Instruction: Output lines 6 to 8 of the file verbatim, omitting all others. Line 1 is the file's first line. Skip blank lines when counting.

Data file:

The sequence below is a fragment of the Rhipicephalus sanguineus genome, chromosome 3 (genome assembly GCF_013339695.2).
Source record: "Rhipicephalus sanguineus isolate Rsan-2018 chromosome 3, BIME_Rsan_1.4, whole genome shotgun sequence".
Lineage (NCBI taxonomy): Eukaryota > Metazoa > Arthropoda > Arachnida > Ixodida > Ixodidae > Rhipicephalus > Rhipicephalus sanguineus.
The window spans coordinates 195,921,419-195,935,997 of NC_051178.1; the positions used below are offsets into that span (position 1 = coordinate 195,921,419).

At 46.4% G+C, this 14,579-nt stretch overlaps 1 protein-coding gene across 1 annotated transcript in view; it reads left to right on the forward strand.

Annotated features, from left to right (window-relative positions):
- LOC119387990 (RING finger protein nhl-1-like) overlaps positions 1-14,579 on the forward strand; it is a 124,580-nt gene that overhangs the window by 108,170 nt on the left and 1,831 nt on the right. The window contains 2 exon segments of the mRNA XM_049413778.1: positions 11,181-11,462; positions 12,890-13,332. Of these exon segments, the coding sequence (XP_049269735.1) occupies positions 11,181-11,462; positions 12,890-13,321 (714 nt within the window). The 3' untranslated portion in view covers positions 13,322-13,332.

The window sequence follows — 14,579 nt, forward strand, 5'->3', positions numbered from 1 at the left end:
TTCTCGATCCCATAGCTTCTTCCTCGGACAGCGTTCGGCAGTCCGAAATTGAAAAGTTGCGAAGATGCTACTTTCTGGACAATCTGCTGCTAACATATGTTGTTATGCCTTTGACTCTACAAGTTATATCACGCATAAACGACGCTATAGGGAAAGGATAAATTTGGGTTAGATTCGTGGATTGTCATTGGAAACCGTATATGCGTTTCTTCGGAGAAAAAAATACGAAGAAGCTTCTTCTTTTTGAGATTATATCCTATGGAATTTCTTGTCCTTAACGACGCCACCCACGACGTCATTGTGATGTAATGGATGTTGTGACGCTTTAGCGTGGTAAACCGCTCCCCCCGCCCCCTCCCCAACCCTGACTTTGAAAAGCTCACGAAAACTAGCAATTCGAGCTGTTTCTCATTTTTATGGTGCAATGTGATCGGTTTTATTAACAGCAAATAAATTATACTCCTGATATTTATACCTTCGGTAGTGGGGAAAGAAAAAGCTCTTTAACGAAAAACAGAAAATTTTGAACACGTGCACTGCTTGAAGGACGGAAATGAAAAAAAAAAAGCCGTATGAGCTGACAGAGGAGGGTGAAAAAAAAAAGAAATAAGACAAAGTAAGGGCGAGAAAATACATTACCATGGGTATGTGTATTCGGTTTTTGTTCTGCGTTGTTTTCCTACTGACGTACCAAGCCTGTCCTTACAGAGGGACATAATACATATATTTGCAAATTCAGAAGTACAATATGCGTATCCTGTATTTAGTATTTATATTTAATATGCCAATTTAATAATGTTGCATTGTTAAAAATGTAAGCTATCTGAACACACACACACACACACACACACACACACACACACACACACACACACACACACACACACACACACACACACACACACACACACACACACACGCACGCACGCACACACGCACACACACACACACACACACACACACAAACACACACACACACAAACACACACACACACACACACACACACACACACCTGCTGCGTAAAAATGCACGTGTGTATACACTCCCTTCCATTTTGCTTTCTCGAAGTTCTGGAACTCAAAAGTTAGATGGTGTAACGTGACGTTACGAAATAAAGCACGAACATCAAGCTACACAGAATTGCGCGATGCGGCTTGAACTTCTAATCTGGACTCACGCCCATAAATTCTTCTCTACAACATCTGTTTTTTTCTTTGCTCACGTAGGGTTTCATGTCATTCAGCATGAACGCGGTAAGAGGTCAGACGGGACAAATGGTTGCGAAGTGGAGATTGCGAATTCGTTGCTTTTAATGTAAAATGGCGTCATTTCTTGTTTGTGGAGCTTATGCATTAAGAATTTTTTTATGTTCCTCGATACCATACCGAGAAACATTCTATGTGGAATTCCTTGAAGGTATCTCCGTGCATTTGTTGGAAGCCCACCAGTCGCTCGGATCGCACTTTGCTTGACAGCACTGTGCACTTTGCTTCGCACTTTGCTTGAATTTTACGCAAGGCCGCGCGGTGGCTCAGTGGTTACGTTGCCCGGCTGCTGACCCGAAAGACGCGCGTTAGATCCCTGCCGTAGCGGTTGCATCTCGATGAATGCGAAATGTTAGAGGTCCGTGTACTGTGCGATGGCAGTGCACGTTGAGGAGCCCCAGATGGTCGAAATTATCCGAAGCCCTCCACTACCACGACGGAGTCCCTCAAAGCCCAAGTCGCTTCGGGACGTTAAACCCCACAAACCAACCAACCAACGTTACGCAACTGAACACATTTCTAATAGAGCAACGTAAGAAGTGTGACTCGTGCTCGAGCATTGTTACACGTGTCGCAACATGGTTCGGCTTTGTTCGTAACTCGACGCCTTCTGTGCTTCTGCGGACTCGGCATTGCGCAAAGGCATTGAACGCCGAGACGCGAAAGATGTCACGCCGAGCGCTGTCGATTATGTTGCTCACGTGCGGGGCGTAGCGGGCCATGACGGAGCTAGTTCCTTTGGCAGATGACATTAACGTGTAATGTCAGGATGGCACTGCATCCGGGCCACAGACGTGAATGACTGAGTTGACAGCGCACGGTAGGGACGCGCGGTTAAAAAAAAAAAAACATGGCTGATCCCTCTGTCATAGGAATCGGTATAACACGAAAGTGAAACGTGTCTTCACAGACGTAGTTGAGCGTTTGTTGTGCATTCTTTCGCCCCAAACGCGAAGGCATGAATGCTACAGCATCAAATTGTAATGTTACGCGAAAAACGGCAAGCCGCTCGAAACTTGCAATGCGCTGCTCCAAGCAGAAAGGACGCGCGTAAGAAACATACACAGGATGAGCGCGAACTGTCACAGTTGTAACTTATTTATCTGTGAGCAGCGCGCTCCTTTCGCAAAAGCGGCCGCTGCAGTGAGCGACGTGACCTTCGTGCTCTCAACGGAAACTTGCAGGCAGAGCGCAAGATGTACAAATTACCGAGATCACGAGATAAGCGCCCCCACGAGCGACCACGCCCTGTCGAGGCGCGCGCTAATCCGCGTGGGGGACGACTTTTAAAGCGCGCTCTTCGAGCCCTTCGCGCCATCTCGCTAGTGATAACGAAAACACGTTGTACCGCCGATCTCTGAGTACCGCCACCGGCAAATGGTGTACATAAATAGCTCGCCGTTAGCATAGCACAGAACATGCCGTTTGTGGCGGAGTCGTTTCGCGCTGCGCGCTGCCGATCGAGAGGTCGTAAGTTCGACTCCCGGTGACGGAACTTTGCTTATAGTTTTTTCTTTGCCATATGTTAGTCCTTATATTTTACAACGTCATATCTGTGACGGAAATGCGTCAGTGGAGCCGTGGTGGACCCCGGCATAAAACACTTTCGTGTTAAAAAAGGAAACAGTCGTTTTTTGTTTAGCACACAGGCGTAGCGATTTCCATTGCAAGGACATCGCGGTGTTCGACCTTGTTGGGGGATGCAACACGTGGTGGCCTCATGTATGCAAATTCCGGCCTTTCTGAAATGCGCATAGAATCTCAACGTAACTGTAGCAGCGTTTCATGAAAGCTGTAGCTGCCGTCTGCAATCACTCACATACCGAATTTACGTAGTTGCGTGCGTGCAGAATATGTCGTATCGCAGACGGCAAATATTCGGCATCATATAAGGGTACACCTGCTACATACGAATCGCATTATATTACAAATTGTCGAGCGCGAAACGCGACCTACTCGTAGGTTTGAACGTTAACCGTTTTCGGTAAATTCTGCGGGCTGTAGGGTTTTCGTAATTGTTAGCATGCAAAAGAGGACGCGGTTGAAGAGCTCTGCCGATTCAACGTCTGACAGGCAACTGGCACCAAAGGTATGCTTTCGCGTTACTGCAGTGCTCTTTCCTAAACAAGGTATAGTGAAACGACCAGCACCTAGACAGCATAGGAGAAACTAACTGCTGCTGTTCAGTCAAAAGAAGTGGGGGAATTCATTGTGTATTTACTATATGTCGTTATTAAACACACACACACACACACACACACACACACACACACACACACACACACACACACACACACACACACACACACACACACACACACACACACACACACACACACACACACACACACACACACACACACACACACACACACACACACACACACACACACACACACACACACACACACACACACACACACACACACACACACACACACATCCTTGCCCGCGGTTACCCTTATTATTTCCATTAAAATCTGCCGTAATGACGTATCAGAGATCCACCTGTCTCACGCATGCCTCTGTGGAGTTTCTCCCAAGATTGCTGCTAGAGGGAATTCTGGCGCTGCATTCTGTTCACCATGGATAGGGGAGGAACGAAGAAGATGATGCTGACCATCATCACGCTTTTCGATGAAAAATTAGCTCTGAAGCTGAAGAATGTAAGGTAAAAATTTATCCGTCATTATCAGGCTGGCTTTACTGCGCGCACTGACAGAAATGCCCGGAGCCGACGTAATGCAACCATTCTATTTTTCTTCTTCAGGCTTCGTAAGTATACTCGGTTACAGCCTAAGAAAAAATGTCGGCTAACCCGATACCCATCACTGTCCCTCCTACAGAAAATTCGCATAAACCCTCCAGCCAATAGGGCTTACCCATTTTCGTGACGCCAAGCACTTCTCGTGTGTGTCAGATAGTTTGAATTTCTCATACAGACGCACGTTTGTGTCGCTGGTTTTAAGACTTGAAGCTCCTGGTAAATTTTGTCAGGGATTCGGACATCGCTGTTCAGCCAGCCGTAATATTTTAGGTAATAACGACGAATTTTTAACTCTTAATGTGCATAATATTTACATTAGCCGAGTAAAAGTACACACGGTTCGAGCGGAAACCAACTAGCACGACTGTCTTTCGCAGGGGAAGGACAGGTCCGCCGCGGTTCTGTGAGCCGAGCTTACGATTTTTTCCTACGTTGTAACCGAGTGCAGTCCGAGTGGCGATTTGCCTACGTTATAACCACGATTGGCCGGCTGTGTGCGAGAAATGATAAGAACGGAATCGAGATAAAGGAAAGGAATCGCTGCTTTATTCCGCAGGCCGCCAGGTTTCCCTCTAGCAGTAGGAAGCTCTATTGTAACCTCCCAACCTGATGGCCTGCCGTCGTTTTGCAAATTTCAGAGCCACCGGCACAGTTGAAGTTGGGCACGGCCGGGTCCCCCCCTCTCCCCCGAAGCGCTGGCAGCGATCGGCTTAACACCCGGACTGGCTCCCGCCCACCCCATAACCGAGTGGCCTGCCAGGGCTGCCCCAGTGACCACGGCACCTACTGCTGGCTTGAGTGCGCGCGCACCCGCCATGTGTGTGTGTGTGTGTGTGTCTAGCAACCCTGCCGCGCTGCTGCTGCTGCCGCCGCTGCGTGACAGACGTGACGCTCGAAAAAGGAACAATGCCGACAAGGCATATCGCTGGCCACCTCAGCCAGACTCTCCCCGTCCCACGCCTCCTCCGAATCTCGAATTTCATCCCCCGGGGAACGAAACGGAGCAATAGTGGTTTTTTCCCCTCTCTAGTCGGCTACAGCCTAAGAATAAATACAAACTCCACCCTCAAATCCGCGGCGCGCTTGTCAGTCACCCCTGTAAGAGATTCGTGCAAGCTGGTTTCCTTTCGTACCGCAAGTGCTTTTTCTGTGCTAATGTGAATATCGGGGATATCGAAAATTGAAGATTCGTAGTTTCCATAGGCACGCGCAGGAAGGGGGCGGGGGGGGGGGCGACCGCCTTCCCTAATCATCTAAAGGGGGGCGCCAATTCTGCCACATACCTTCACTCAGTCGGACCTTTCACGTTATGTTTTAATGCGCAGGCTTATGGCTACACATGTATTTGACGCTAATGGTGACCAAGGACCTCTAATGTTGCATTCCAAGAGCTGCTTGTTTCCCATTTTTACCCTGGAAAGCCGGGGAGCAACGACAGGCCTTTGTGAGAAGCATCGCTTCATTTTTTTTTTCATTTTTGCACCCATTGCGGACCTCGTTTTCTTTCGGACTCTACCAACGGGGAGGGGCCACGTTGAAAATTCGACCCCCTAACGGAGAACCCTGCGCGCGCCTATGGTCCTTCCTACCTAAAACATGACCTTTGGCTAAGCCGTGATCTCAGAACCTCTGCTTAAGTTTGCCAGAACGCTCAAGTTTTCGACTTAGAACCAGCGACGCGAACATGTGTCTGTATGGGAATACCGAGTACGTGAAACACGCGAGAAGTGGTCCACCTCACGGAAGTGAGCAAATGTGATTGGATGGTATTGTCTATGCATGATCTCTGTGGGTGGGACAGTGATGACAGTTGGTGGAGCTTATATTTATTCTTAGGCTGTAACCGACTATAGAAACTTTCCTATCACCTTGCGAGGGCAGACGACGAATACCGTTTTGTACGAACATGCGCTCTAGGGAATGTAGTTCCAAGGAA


Annotated features, from left to right (window-relative positions):
- LOC119387990 (RING finger protein nhl-1-like) overlaps positions 1-14,579 on the forward strand; it is a 124,580-nt gene that overhangs the window by 108,170 nt on the left and 1,831 nt on the right. The window contains 2 exon segments of the mRNA XM_049413778.1: positions 11,181-11,462; positions 12,890-13,332. Of these exon segments, the coding sequence (XP_049269735.1) occupies positions 11,181-11,462; positions 12,890-13,321 (714 nt within the window). The 3' untranslated portion in view covers positions 13,322-13,332.

The window sequence follows — 14,579 nt, forward strand, 5'->3', positions numbered from 1 at the left end: